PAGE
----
December 20 2014 Latest news:
Shaun Lowthorpe, Business editor
Saturday, May 19, 2012
Many people may dream of setting up their own business, and at NWES staff have spent 30 years helping to turn that aspiration into a reality.
It is an impressive feat – NWES (or Norfolk and Waveney Enterprise Services as it was known then) started out life on the former PYE factory in Lowestoft after an idea was born to try to help some of those left out of work following the announcement of its closure.
Backers had seized on the promise of match funding from the Thatcher government to create an enterprise centre in the town, agreeing to match fund any money that could be raised by the private sector to set up an enterprise agency.
The venture also came together with the Great Yarmouth Business Advisory Service to help job creation and business support in both towns.
But the initiative has more than outgrown those Lowestoft and Great Yarmouth origins, becoming a successful organisation which today is a regional player in enterprise development and support and is eyeing up national ambitions to help businesses across the country.
To date it has helped more than 10,000 businesses start up and now has nearly 20 offices covering four counties, including the Orbis Energy Centre in Lowestoft and the Beacon Innovation Centre in Gorleston.
And this week it was announced that long-cherished plans to open a new centre at the Nora development in King’s Lynn could be set to come to fruition after the New Anglia Local Enterprise Partnership shortlisted the project for a £2.5m loan to help get it off the ground.
Not surprisingly, NWES staff have been celebrating those achievements which have helped businesses both large and small get off the ground and you would think that as the government continually wrestles with the question of how to kickstart growth that ministers would do well to look at the NWES model.
Chief executive Kevin Horne was stuck in a job working as a bank manager when his bosses offered him a secondment from his branch in Holt to work for NWES in Lowestoft.
It was a move which transformed his career and saw him become chief executive – a post he has now held for 15 years.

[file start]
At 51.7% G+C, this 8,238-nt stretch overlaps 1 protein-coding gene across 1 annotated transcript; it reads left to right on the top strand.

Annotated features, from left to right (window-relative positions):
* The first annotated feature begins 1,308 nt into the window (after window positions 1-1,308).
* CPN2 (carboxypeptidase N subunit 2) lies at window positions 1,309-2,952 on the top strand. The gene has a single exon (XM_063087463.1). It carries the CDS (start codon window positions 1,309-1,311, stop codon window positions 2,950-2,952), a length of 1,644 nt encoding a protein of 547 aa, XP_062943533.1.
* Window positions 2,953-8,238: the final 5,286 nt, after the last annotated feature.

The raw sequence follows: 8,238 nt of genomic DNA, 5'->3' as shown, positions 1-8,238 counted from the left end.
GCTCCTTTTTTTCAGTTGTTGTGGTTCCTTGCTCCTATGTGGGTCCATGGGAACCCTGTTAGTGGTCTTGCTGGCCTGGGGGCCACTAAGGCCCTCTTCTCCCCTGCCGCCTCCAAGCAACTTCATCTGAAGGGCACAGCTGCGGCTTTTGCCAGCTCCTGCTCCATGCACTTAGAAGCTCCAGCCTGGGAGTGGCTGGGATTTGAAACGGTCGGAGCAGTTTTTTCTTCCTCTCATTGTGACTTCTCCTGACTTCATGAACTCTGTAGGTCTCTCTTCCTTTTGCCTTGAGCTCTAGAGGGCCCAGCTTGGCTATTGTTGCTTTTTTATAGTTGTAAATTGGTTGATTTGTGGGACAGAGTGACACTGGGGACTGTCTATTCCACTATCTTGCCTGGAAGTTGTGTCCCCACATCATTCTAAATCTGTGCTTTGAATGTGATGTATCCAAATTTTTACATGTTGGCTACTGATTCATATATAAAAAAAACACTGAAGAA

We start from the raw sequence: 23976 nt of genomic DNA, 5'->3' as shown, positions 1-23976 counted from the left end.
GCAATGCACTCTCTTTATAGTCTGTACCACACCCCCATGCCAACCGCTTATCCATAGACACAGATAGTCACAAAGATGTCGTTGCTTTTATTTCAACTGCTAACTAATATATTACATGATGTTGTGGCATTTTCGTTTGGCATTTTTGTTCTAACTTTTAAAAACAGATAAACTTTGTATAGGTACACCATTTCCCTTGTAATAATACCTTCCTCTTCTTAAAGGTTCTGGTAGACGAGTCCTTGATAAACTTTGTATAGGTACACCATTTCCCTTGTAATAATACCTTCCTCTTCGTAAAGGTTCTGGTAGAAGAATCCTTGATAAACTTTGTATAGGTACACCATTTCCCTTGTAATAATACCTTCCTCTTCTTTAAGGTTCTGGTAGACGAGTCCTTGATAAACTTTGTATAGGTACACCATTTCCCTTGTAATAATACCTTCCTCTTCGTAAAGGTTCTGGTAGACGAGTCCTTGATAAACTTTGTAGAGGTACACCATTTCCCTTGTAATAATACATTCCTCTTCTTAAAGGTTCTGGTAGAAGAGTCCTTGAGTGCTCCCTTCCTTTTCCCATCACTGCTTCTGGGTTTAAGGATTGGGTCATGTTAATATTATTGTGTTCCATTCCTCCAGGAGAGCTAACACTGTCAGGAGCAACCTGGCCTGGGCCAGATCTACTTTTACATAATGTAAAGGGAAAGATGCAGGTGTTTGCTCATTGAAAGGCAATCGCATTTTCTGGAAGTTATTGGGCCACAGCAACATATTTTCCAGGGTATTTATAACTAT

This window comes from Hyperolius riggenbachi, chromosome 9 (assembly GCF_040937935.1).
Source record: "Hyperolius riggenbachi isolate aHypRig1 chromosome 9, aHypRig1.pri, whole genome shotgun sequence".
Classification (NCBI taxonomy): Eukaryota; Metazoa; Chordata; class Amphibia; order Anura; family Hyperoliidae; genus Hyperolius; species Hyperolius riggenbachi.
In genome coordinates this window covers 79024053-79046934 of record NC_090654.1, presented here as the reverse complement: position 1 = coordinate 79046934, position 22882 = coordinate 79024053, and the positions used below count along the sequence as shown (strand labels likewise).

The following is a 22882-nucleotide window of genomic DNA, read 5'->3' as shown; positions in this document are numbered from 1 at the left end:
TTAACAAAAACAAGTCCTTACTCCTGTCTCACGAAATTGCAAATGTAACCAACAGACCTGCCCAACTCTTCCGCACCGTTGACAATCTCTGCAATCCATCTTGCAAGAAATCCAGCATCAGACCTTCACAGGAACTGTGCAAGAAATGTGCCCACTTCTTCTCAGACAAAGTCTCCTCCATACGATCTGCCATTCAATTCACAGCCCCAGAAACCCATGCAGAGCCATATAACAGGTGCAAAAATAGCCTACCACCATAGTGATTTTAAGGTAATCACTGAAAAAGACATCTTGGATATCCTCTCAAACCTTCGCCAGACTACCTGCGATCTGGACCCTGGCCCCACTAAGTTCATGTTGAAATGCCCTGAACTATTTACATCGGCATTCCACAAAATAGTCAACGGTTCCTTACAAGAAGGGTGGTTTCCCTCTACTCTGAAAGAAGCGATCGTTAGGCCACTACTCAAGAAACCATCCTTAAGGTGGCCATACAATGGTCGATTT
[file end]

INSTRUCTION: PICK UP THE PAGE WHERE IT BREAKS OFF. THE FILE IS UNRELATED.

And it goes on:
“I thought it would be a really interesting change and within about two weeks of starting I realised that I didn’t want to do anything else,” he said.
Mr Horne set about pursuing a strategy of expanding beyond the Lowestoft and Great Yarmouth area, which has paid dividends in building up the organisation.
“We started to grow our footprint and offer more services,” he said. “We had a policy of investing all our surpluses in property as we saw our long-term strategy as increasing our property portfolio. That brought in tenant income which would help subsidise other services we provide.
“But we don’t just rent space, we are there to help the business grow and help make contacts in their particular industries. The idea is to nurture them so that they can go off and buy their own place.
“For some businesses it’s a stepping stone from working from home and we can offer facilities such as office space for meetings or a mailing address, as long as it’s legal we are happy to help! We have got a real focus in growing businesses in areas such as offshore, but at the other end of the spectrum we also work to help those who have been unemployed for a couple of years start up their own trade. We have got about 300 tenants in sectors from offshore, IT to food-and-drink.
“It’s a real spectrum and 40pc of our start-ups are women.
“We have a three year survival rate of over 78pc and research by Barclays has shown that businesses supported by NWES are likely to grow 20pc more quickly and have a 20pc greater chance of survival, so they can see the benefit.”
That research is likely to provide the next step in NWES’s evolution as it teams up with the bank later this month in a national scheme to help start ups access finance. For my advisors who see people coming through, they never know what to expect and that’s what keeps it fresh.
“But it’s not just about numbers, we do know the area and what I’m really interested in is the outcomes and the impact we have on our local area and society.”
But Mr Horne said the key to its future and existing success had been the work of its staff. “NWES is the staff, it isn’t me or the board, it’s the staff who have helped these businesses along the way.”
Question marks surround the fate of several development projects in and around King’s Lynn after the developers behind the project went into administration.